One thing about JavaScript I really like is that its `||`

, the `Logical Or`

operator, is really a more general ‘`Eval Until True`

‘ operation. (**If you have a better name for this operation, please leave a comment!)** It’s the same kind of `or`

operator used in Lisp. And I believe it’s the best choice for a language to use.

In C/C++, `a || b`

is equivalent to,

if a evaluates to a non-zero value:
return true;
if b evaluates to a non-zero value:
return true;
otherwise:
return false;

Note that if `a`

can be converted to `true`

, then `b`

is *not* evaluated. Importantly, **in C/C++ **`||`

always returns a `bool`

.

But **the JavaScript **`||`

returns the *value* of the first variable that can be converted to `true`

, or the last variable if both variables can’t be interpreted as `true`

,

if a evaluates to a non-zero value:
return a;
otherwise:
return b;

### Concise

JavaScript’s `||`

is some sweet syntactic sugar.

We can write,

return playerName || "Player 1";

instead of,

return playerName ? playerName : "Player 1";

And simplify `assert`

-like code in a perl-esq way,

x || throw "x was unexpectedly null!";

It’s interesting that a more concise definition of `||`

allows more concise code, even though intuitively we’d expect a more complex `||`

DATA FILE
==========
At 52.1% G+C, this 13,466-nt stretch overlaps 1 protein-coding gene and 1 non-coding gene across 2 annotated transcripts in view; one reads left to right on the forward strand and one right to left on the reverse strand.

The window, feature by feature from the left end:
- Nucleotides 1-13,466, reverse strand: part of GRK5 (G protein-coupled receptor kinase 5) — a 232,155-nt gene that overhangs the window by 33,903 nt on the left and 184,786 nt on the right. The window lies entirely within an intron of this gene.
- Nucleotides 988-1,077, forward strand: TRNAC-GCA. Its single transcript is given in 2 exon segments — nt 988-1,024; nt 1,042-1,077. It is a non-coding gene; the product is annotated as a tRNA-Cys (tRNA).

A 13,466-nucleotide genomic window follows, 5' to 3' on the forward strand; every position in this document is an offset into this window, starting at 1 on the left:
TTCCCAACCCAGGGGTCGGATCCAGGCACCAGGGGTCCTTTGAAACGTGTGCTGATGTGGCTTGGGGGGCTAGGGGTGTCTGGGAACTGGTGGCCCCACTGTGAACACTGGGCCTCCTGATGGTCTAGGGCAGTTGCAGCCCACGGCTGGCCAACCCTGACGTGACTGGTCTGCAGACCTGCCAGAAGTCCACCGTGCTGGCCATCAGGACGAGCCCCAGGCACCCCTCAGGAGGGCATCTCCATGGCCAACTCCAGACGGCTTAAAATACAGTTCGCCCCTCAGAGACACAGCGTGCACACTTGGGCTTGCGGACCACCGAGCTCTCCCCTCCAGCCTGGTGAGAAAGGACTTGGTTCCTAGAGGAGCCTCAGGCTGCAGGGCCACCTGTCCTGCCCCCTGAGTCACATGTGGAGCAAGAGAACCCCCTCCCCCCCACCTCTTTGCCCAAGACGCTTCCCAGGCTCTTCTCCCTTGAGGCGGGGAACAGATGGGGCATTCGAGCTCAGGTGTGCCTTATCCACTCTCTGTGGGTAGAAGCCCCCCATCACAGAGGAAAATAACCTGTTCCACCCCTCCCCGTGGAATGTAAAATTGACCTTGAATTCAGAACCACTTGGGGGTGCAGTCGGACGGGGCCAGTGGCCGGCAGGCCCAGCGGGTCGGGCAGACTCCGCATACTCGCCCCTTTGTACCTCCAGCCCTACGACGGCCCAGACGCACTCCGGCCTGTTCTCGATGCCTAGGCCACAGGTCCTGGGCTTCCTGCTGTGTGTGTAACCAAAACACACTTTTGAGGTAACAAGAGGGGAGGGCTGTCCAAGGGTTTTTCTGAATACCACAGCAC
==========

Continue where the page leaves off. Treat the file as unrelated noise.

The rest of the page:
to “do more work for us”.

### General

Defining `||`

to return values, not `true`

/`false`

, is much more useful for functional programming.

The short-circuit-evaluation is powerful enough to replace `if`

-statements. For example, the familiar factorial function,

function factorial(n){
if(n == 0) return 1;
return n*factorial(n-1);
}

can be written in JavaScript using `&&`

and `||`

expressions,

function factorial2(n){ return n * (n && factorial2(n-1)) || 1;}

Yes, I know this isn’t the clearest way to write a factorial, and it would still be an expression if it used `?:`

, but hopefully this gives you a sense of what short-circuiting operations can do.

Unlike `?:`

, the two-argument `||`

intuitively generalizes to *n* arguments, equivalent to `a1 || a2 || ... || a`*n*

. This makes it even more useful for dealing with abstractions.

Logical operators that return values, instead of simply booleans, are more expressive and powerful, although at first they may not seem useful — especially coming from a language without them.